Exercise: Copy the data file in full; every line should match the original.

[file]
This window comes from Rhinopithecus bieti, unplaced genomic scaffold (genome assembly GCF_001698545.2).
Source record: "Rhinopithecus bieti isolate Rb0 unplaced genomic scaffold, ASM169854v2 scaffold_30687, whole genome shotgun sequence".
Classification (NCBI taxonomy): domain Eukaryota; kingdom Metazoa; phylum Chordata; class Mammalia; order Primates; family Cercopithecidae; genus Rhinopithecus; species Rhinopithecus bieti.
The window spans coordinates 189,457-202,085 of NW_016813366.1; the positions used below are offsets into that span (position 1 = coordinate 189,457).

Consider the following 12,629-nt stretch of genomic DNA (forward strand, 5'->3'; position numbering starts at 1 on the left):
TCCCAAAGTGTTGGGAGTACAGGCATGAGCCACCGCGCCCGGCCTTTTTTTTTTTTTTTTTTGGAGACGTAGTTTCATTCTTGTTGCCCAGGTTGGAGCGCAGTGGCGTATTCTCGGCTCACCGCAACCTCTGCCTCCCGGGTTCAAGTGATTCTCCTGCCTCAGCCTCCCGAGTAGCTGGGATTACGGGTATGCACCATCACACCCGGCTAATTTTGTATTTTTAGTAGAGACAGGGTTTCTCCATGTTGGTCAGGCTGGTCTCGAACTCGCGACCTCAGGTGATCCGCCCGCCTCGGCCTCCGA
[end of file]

This window comes from Rhinopithecus bieti, unplaced genomic scaffold (genome assembly GCF_001698545.2).
Source record: "Rhinopithecus bieti isolate Rb0 unplaced genomic scaffold, ASM169854v2 scaffold_30687, whole genome shotgun sequence".
Classification (NCBI taxonomy): domain Eukaryota; kingdom Metazoa; phylum Chordata; class Mammalia; order Primates; family Cercopithecidae; genus Rhinopithecus; species Rhinopithecus bieti.
The window spans coordinates 189,457-202,085 of NW_016813366.1; the positions used below are offsets into that span (position 1 = coordinate 189,457).

Consider the following 12,629-nt stretch of genomic DNA (forward strand, 5'->3'; position numbering starts at 1 on the left):
TCCCAAAGTGTTGGGAGTACAGGCATGAGCCACCGCGCCCGGCCTTTTTTTTTTTTTTTTTTGGAGACGTAGTTTCATTCTTGTTGCCCAGGTTGGAGCGCAGTGGCGTATTCTCGGCTCACCGCAACCTCTGCCTCCCGGGTTCAAGTGATTCTCCTGCCTCAGCCTCCCGAGTAGCTGGGATTACGGGTATGCACCATCACACCCGGCTAATTTTGTATTTTTAGTAGAGACAGGGTTTCTCCATGTTGGTCAGGCTGGTCTCGAACTCGCGACCTCAGGTGATCCGCCCGCCTCGGCCTCCGA